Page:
This appendix lists the evidence statements from 4 reviews (2 effectiveness reviews and 2 cost-effectiveness reviews) and the economic modelling report provided by the public health collaborating centre (see appendix A). It links them to the relevant recommendations in section 4. (See appendix B for the key to quality assessments.)
The evidence statements are presented here without references – these can be found in the full reviews (see appendix E for details). It also sets out a brief summary of findings from the economic analysis.
The 2 effectiveness reviews, 2 cost-effectiveness reviews and economic modelling report are:
Review 1: 'Interventions on control of alcohol price, promotion and availability for prevention of alcohol-use disorders in adults and young people'
Review 2: 'Screening and brief interventions for prevention and early identification of alcohol-use disorders in adults and young people'.
Review 3: 'Prevention and early identification of alcohol-use disorders in adults and young people. Macro-level interventions for alcohol-use disorders: cost-effectiveness review'
Review 4: 'Prevention and early identification of alcohol-use disorders in adults and young people. Screening and brief interventions: Cost-effectiveness review'
Economic modelling report: 'Modelling to assess the effectiveness and cost effectiveness of public health-related strategies and interventions to reduce alcohol attributable harm in England using the Sheffield alcohol policy model version 2.0'.
Evidence statements numbered 1.1 to 3.8 are from review 1. Evidence statements numbered 5.1 to 7.7 are from review 2. Evidence statements numbered e1.1 to e2.3 are from review 3. Evidence statements numbered e5.1 to e6.2 are from review 4. Modelling statements numbered M1 to M50 are from the economic modelling report.
Where a recommendation is not directly taken from the evidence statements, but is inferred from the evidence, this is indicated by IDE (inference derived from the evidence).
Recommendation 1: evidence statements 1.1, 1.2, 1.3, 1.4, 2.27, 2.30, e1.1; modelling statements M12, M21, M22, M23, M24, M26, M27, M29, M34, M35, M36, M37
Recommendation 2: evidence statements 2.19, 2.20, 2.21, 2.22, 2.24, 2.25, e.2.3; modelling statements M51, M55, IDE
Recommendation 3: evidence statements 3.1, 3.2, 3.3, 3.4, 3.6, 3.7, 3.8
Recommendation 4: evidence statements 2.4, 2.5, 2.8, 2.9, 2.19, 2.20, 2.21, 2.22, 2.24, 2.25
Recommendation 5: evidence statements 7.1, 7.2, 7.6
Recommendation 6: IDE
Recommendation 7: evidence statements 5.7, 5.9; IDE
Recommendation 8: evidence statements 5.1, 5.2, 5.5, 5.6, 5.7, 5.9, 5.10, 5.11, 7.3, 7.4, 7.5, 7.7, e5.1; modelling statements M2, M3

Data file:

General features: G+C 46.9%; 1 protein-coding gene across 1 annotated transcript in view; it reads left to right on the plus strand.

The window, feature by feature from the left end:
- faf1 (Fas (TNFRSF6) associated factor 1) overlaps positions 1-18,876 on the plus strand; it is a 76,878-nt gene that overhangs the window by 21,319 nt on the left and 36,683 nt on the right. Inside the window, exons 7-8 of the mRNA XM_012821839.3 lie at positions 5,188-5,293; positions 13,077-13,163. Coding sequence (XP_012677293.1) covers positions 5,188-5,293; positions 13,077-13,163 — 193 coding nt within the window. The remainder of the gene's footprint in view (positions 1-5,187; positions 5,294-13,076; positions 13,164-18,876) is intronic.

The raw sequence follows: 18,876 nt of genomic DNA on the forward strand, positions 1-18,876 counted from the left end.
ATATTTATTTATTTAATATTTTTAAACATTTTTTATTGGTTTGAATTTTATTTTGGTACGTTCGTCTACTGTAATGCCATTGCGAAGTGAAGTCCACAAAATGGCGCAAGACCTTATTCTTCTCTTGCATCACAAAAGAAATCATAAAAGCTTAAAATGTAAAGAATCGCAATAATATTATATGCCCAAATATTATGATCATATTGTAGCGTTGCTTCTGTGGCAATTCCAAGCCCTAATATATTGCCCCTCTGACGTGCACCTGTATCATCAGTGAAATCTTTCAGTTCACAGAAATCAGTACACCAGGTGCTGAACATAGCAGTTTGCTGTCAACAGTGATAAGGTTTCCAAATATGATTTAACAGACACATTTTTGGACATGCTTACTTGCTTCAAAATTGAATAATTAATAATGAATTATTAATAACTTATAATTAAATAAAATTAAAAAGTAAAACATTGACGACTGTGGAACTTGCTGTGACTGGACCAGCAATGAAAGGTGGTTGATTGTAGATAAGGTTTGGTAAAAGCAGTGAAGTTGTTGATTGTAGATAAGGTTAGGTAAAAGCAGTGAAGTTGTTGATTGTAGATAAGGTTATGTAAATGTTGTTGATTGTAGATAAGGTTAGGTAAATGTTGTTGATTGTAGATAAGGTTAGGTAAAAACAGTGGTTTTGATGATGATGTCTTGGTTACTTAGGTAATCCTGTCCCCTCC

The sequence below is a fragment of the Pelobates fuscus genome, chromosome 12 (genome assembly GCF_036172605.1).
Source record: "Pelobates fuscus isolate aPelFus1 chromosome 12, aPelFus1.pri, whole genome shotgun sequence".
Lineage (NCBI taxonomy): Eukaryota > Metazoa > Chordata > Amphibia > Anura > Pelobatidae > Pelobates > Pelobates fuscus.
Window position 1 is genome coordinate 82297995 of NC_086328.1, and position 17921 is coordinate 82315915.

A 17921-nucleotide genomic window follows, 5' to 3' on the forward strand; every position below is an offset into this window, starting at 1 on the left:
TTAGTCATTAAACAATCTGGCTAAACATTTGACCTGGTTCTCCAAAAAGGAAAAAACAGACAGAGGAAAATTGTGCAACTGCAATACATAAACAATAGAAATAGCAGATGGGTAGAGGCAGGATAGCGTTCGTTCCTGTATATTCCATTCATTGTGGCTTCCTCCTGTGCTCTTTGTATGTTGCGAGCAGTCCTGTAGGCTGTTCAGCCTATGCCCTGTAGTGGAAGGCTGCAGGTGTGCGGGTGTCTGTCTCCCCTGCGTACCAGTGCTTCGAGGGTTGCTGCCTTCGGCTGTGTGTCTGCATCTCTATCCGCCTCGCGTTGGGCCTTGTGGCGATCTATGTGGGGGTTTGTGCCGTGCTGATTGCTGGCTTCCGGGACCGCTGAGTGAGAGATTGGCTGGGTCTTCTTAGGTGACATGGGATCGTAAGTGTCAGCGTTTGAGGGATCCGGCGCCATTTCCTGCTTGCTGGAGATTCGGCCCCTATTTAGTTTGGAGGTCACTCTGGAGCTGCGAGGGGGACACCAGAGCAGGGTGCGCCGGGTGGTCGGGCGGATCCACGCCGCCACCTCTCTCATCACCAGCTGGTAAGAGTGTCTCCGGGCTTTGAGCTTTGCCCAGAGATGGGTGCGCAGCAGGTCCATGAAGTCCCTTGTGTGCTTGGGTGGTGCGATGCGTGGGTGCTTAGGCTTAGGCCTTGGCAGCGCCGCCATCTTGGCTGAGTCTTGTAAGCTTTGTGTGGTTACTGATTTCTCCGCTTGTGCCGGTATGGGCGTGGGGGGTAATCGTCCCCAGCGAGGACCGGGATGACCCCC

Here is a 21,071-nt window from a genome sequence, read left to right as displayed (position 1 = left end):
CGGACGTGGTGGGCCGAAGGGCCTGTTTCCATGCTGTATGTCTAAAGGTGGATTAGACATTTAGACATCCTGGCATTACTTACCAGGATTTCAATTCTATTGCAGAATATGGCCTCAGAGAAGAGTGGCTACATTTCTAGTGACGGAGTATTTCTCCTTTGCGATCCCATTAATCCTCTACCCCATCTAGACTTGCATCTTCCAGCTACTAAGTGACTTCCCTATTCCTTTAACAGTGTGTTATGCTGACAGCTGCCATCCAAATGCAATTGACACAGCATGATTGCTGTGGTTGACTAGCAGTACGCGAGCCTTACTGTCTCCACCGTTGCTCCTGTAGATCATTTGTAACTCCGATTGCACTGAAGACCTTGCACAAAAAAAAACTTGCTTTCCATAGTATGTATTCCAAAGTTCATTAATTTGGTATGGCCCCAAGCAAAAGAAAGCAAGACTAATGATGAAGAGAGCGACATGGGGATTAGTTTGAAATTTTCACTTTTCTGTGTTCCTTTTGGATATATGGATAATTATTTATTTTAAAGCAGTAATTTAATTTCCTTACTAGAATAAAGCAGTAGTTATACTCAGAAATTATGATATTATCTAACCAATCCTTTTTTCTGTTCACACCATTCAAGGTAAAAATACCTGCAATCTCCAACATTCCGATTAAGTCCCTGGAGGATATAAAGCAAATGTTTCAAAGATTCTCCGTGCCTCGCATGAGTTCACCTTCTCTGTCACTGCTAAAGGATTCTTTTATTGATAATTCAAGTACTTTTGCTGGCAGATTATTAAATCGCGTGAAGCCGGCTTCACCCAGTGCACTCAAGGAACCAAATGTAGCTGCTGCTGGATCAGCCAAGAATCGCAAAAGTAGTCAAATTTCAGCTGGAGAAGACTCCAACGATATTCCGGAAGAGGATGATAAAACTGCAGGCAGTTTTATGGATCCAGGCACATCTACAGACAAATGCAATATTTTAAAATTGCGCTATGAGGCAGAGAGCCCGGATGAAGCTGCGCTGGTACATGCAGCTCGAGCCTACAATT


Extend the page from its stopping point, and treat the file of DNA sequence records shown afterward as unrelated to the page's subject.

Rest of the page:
Recommendation 9: evidence statements 6.1, 6.2, 6.3, 6.4, 6.10, 7.3, e6.1, e6.2; modelling statement M6; IDE
Recommendation 10: evidence statement 6.11; modelling statement M6
Recommendation 11: IDE
Please note that the wording of some evidence statements has been altered slightly from those in the review team's report to make them more consistent with each other and NICE's standard house style.
A comprehensive systematic review was identified that demonstrated a clear association between price/tax increases and reductions in consumer demand for alcohol (++). These conclusions were based on 2 rigorous meta-analyses of price elasticities. Further evidence was supportive of a negative relationship between the price of alcohol and alcohol consumption among young people (1 UK and 1 USA [not graded]). A positive relationship between alcohol affordability and alcohol consumption operating across the European Union was identified (1 EU).
A systematic review reported that there is some evidence that young people, binge drinkers and harmful drinkers tend to show a preference for cheaper drinks (++).
A limited evidence base was identified that indicated that minimum pricing may be effective in reducing alcohol consumption (1 [++] and 1 UK [not graded]). Consulted members of the community were supportive of such measures (1 [++]).
An evidence base comprising a large number of primary studies was identified that demonstrated a relationship between price/tax increases and reductions in harms (1 [++] systematic review). Additional evidence indicates that decreases in the price of alcohol contribute towards increases in alcohol-related deaths, particularly in deaths attributable to chronic causes such as alcoholic liver disease (1 [++] Finland). Population groups specifically affected included the older population, the unemployed and individuals with lower levels of education, social class and income (1 [++] Finland). However, the same authors observed no increase in interpersonal violence rates following the decrease in alcohol prices (1 [++] Finland). A time series analysis demonstrated that increases in tax were associated with decreases in alcohol-related disease mortality (1 [++] USA).
Evidence was identified demonstrating that serving staff in alcohol outlets were disapproving of under-age sales (1 [+] USA) and generally positive of implementing under-age checks, including electronic age-verification devices (1 [++] USA).